Oregon researchers identify pathway that transitions brain from plasticity to stability

Oregon researchers identify pathway that transitions brain from plasticity to stability
2021-04-08
EUGENE, Ore. -- April 8, 2021 -- Researchers exploring the developing central nervous system of fruit flies have identified nonelectrical cells that transition the brain from highly plastic into a less moldable, mature state. The cells, known as astrocytes for their star-like shapes, and associated genes eventually could become therapeutic targets, said University of Oregon postdoctoral researcher Sarah Ackerman, who led the research. "All of the cell types and signaling pathways I looked at are present in humans," Ackerman said. "Two of the genes that I ...

Third of Antarctic ice shelf area at risk of collapse as planet warms

2021-04-08
More than a third of the Antarctic's ice shelf area could be at risk of collapsing into the sea if global temperatures reach 4°C above pre-industrial levels, new research has shown. The University of Reading led the most detailed ever study forecasting how vulnerable the vast floating platforms of ice surrounding Antarctica will become to dramatic collapse events caused by melting and runoff, as climate change forces temperatures to rise. It found that 34% of the area of all Antarctic ice shelves - around half a million square kilometres - including 67% of ice shelf area on the Antarctic Peninsula, would be at risk of destabilisation under 4°C of warming. Limiting temperature ...

IU School of Medicine researchers develop blood test for depression, bipolar disorder

IU School of Medicine researchers develop blood test for depression, bipolar disorder
2021-04-08
INDIANAPOLIS--Worldwide, 1 in 4 people will suffer from a depressive episode in their lifetime. While current diagnosis and treatment approaches are largely trial and error, a breakthrough study by Indiana University School of Medicine researchers sheds new light on the biological basis of mood disorders, and offers a promising blood test aimed at a precision medicine approach to treatment. Led by Alexander B. Niculescu, MD, PhD, Professor of Psychiatry at IU School of Medicine, the study was published today in the high impact journal Molecular Psychiatry . The work builds on previous research conducted by Niculescu and his colleagues into blood biomarkers that track suicidality as well as pain, post-traumatic stress ...

Asteroid crater on Earth provides clues about Martian craters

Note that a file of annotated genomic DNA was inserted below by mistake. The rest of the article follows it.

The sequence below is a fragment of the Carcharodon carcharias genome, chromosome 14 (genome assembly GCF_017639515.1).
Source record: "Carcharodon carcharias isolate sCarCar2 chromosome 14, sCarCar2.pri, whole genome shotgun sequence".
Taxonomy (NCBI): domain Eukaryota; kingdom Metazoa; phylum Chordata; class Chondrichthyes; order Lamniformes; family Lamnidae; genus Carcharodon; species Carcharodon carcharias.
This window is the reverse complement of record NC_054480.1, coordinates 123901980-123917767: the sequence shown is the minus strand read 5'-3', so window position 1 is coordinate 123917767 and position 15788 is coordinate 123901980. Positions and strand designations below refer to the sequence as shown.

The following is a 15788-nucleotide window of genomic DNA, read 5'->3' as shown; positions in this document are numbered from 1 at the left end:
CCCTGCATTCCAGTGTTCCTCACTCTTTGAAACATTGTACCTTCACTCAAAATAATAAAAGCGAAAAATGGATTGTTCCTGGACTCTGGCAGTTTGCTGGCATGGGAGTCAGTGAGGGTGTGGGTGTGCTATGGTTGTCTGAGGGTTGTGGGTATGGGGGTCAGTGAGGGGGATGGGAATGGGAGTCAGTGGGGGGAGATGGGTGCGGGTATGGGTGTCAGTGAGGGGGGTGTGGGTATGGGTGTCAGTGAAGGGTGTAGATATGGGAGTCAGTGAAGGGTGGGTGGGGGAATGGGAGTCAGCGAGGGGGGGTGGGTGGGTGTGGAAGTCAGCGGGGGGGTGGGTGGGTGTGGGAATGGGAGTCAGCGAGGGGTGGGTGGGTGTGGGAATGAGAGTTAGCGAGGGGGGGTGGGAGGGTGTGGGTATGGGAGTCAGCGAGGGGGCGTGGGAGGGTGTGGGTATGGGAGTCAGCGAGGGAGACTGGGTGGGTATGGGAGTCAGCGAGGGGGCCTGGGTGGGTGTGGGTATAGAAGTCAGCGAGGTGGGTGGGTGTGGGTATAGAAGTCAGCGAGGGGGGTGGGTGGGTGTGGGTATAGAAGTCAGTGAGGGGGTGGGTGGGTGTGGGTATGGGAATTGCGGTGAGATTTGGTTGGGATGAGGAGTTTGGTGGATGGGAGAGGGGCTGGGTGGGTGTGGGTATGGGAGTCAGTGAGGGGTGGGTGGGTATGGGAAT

Asteroid crater on Earth provides clues about Martian craters
2021-04-08
The almost 15-million-year-old Nördlinger Ries is an asteroid impact crater filled with lake sediments. Its structure is comparable to the craters currently being explored on Mars. In addition to various other deposits on the rim of the basin, the crater fill is mainly formed by stratified clay deposits. Unexpectedly, a research team led by the University of Göttingen has now discovered a volcanic ash layer in the asteroid crater. In addition, the team was able to show that the ground under the crater is sinking in the long term, which provides important ...

UofL biologists create better method to culture cells for testing drug toxicity

UofL biologists create better method to culture cells for testing drug toxicity
2021-04-08
LOUISVILLE, Ky. - When a new drug is being developed, the first question is, "Does it work?" The second question is, "Does it do harm?" No matter how effective a therapy is, if it harms the patient in the process, it has little value. Doctoral student Robert Skolik and Associate Professor Michael Menze, Ph.D., in the Department of Biology at the University of Louisville, have found a way to make cell cultures respond more closely to normal cells, allowing drugs to be screened for toxicity earlier in the research timeline. The vast majority of cells used for biomedical research are derived from cancer tissues stored in biorepositories. They are cheap to maintain, easy to grow and multiply quickly. Specifically, ...

Billboard and storefront ads for cannabis linked to problematic use in teens

Billboard and storefront ads for cannabis linked to problematic use in teens
2021-04-08
PISCATAWAY, NJ - Adolescents who frequently see billboard or storefront advertisements for recreational cannabis are more likely to use the drug weekly and to have symptoms of a cannabis use disorder, according to a new study in the Journal of Studies on Alcohol and Drugs. Despite use being illegal for those below age 21 even in states that have approved recreational marijuana, "legalization may alter the ways that youth use cannabis," write the study authors, led by Pamela J. Trangenstein, Ph.D., M.P.H., of the University of North Carolina at Chapel Hill. An increasing number of states have legalized or are considering legalizing recreational marijuana, and public concern over the risks of cannabis use has declined in recent ...

Gut bacteria "talk" to horse's cells to improve their athletic performance

Gut bacteria talk to horses cells to improve their athletic performance
2021-04-08